Thomas Daughton

Namibia: US Ambassador Advocates Male Circumcision

The US government plans to spend more than US$67 million in Namibia and it wants to spend on circumcision.

Windhoek — US Ambassador to Namibia Thomas Daughton says there is a need to promote, expand and sustain voluntary medical male circumcision services.

There is compelling medical evidence that male circumcision reduces the risk of HIV-infection by approximately 60 percent.

"The reason seems pretty straightforward, even to someone like me who's not a medical professional. Voluntary medical male circumcision has proven to be one of the most economical and effective methods of reducing HIV-transmission," said Daughton, who stressed that reducing transmission is a key component in controlling the spread of the HIV/AIDS epidemic.

"That's why it is so encouraging to see the government's proactive effort to scale up voluntary medical male circumcision here in Namibia," Ambassador Daughton said on Thursday.

At the same occasion Minister of Health and Social Services Dr Bernard Haufiku said male circumcision forms an integral part of Namibia's HIV/AIDS prevention approach.

Increasing national male circumcision coverage to 80 percent - which will total 330 218 circumcisions - among the age group 15 to 49 years could avert 18 400 new HIV-infections by 2025, he said.

Currently, only 30 365 circumcisions have been conducted among the 15 to 49 age group, he said. This amounts to 9.25 percent national coverage. "To reach this (80 percent) goal, there is need for concerted effort and I commend the national voluntary medical male circumcision coordinator for getting the private sector on board," he said.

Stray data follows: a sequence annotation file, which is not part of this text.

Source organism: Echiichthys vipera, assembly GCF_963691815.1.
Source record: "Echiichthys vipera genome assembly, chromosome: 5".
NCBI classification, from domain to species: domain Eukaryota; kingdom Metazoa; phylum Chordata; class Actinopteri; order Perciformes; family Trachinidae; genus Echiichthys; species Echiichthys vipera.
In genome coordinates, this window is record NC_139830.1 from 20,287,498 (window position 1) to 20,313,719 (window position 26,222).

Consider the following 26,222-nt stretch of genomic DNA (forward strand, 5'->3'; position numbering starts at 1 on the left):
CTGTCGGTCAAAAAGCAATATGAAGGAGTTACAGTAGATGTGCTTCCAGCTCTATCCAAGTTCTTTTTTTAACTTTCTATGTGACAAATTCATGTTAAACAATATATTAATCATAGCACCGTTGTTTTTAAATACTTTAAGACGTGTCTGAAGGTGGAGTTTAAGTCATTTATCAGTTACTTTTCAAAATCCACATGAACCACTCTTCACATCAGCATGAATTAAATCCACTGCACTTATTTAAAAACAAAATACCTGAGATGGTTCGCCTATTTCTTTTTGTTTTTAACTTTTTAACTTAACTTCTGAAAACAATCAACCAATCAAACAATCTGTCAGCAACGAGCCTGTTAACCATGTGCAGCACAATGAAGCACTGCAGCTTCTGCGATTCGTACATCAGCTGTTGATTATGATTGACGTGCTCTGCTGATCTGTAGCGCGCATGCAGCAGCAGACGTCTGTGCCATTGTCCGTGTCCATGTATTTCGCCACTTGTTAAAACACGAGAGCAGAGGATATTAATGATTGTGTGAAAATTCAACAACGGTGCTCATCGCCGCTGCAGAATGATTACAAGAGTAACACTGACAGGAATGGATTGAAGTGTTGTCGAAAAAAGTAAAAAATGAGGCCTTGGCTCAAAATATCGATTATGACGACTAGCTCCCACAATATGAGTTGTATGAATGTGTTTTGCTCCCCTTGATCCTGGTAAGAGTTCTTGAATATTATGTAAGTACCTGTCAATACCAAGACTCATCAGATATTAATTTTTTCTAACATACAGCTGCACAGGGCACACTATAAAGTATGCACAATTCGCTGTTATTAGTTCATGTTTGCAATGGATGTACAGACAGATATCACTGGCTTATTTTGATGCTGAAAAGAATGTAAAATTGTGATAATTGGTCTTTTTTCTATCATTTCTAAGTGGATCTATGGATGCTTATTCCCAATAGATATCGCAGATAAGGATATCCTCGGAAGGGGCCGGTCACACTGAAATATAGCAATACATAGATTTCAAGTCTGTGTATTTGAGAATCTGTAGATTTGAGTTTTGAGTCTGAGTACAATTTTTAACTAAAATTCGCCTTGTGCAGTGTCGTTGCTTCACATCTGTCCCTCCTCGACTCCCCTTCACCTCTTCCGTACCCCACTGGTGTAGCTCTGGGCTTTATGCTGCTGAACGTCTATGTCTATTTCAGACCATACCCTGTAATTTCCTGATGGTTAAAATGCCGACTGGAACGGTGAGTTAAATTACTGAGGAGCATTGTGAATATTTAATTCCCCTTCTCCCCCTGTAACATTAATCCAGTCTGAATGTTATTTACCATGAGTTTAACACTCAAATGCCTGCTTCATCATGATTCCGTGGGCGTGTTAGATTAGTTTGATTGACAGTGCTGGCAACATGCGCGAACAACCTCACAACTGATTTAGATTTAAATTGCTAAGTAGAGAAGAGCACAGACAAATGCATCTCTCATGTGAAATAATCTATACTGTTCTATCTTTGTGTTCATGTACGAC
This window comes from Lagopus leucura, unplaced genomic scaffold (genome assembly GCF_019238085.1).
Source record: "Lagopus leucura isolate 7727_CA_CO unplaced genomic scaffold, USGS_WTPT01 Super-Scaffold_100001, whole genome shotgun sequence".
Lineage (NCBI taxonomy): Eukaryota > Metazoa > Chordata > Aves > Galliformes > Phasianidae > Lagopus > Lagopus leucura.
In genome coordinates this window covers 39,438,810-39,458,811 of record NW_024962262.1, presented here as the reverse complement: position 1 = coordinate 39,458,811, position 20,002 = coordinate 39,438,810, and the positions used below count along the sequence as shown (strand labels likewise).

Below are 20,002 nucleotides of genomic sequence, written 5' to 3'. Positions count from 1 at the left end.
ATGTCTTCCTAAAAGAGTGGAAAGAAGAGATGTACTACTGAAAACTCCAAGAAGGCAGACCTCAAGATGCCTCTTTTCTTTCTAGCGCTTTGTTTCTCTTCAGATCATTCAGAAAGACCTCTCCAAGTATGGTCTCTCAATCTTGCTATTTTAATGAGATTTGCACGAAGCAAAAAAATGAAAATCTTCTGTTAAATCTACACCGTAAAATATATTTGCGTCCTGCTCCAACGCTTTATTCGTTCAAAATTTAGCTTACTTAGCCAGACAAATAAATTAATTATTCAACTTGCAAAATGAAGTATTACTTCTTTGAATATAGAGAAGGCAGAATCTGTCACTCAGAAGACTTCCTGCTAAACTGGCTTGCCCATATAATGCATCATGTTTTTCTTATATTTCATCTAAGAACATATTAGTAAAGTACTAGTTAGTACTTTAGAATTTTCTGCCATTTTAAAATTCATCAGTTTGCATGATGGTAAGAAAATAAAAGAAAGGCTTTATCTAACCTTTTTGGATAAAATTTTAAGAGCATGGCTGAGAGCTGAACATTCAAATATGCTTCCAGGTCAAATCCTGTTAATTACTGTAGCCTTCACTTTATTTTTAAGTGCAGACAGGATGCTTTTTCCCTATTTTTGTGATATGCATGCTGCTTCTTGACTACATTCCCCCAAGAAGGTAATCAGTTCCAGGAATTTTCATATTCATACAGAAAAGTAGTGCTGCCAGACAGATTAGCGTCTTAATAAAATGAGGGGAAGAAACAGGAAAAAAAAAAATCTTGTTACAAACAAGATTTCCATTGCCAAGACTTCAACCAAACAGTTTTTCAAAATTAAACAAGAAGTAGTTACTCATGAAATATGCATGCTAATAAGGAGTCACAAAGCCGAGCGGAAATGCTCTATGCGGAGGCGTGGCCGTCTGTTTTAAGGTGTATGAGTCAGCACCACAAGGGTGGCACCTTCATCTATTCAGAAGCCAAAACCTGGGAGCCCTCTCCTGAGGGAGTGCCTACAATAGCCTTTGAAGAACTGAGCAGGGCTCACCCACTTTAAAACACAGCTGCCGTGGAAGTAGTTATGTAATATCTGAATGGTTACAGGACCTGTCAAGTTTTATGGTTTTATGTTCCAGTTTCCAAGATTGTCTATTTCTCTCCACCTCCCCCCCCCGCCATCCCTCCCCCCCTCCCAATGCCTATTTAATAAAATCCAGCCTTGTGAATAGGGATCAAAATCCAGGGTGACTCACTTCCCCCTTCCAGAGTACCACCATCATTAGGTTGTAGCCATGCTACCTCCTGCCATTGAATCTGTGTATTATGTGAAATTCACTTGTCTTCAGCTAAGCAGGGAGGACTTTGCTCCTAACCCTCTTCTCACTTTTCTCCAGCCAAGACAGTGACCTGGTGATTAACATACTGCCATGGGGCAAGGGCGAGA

One out of four medical circumcisions performed in Namibia is done by the private sector, Daughton noted. "That shows that the private sector is already an important partner in Namibia's fight against HIV and it can be even more important.

"For the Namibian government to build a functional and robust relationship with the private sector holds huge potential. Private sector healthcare capacity hasn't traditionally been mobilised in voluntary medical male circumcision services, but many private healthcare facilities can and do provide voluntary medical male circumcision services," he said.


Daughton advised that taking advantage of the existing capacity of private healthcare facilities would be a small investment with potentially huge returns.

Further, he said the estimated 94 000 eligible males who are covered by medical aid are an untapped, accessible beneficiary pool and represent an opportunity to make a lasting impact in the fight against HIV in Namibia.

"The private sector has demonstrated its willingness and its ability to join the Namibian government's efforts to scale up voluntary medical male circumcision in Namibia. They can be a formidable force in creating a sustainable HIV-response and ultimately epidemic control here in Namibia," said Daughton.

The US government plans to spend more than US$67 million - over a billion Namibian dollars - to achieve the goal of controlling the HIV/AIDS epidemic, Daughton said.

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